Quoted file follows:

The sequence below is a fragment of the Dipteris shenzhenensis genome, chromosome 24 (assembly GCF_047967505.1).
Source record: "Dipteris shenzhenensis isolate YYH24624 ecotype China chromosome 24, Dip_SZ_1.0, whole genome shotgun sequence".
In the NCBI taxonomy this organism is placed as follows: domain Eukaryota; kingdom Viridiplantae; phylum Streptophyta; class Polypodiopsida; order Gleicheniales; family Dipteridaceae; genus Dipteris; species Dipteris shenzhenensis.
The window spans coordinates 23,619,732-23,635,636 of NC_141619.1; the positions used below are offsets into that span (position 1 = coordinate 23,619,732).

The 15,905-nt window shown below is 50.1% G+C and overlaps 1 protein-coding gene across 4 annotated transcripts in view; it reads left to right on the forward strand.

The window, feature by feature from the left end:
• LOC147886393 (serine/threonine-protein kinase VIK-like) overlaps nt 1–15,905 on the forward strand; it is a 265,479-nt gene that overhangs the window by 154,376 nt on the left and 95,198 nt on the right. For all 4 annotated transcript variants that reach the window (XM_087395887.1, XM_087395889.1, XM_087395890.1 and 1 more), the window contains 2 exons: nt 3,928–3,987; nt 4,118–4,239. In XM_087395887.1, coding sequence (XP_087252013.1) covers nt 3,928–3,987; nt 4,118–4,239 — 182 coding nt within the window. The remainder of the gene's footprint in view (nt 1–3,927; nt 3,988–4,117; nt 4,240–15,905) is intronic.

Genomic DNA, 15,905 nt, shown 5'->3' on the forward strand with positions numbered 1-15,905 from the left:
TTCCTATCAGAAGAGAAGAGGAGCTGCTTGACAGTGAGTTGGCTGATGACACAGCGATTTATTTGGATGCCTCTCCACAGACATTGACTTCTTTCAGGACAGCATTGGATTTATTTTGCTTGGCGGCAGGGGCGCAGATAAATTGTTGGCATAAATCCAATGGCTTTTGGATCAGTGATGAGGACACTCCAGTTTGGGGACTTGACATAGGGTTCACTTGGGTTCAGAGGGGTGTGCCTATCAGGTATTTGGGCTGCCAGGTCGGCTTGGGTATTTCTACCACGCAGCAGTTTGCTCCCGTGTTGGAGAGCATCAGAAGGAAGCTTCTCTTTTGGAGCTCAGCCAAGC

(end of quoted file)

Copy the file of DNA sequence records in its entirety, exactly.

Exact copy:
The sequence below is a fragment of the Dipteris shenzhenensis genome, chromosome 24 (assembly GCF_047967505.1).
Source record: "Dipteris shenzhenensis isolate YYH24624 ecotype China chromosome 24, Dip_SZ_1.0, whole genome shotgun sequence".
In the NCBI taxonomy this organism is placed as follows: domain Eukaryota; kingdom Viridiplantae; phylum Streptophyta; class Polypodiopsida; order Gleicheniales; family Dipteridaceae; genus Dipteris; species Dipteris shenzhenensis.
The window spans coordinates 23,619,732-23,635,636 of NC_141619.1; the positions used below are offsets into that span (position 1 = coordinate 23,619,732).

The 15,905-nt window shown below is 50.1% G+C and overlaps 1 protein-coding gene across 4 annotated transcripts in view; it reads left to right on the forward strand.

The window, feature by feature from the left end:
• LOC147886393 (serine/threonine-protein kinase VIK-like) overlaps nt 1–15,905 on the forward strand; it is a 265,479-nt gene that overhangs the window by 154,376 nt on the left and 95,198 nt on the right. For all 4 annotated transcript variants that reach the window (XM_087395887.1, XM_087395889.1, XM_087395890.1 and 1 more), the window contains 2 exons: nt 3,928–3,987; nt 4,118–4,239. In XM_087395887.1, coding sequence (XP_087252013.1) covers nt 3,928–3,987; nt 4,118–4,239 — 182 coding nt within the window. The remainder of the gene's footprint in view (nt 1–3,927; nt 3,988–4,117; nt 4,240–15,905) is intronic.

Genomic DNA, 15,905 nt, shown 5'->3' on the forward strand with positions numbered 1-15,905 from the left:
TTCCTATCAGAAGAGAAGAGGAGCTGCTTGACAGTGAGTTGGCTGATGACACAGCGATTTATTTGGATGCCTCTCCACAGACATTGACTTCTTTCAGGACAGCATTGGATTTATTTTGCTTGGCGGCAGGGGCGCAGATAAATTGTTGGCATAAATCCAATGGCTTTTGGATCAGTGATGAGGACACTCCAGTTTGGGGACTTGACATAGGGTTCACTTGGGTTCAGAGGGGTGTGCCTATCAGGTATTTGGGCTGCCAGGTCGGCTTGGGTATTTCTACCACGCAGCAGTTTGCTCCCGTGTTGGAGAGCATCAGAAGGAAGCTTCTCTTTTGGAGCTCAGCCAAGC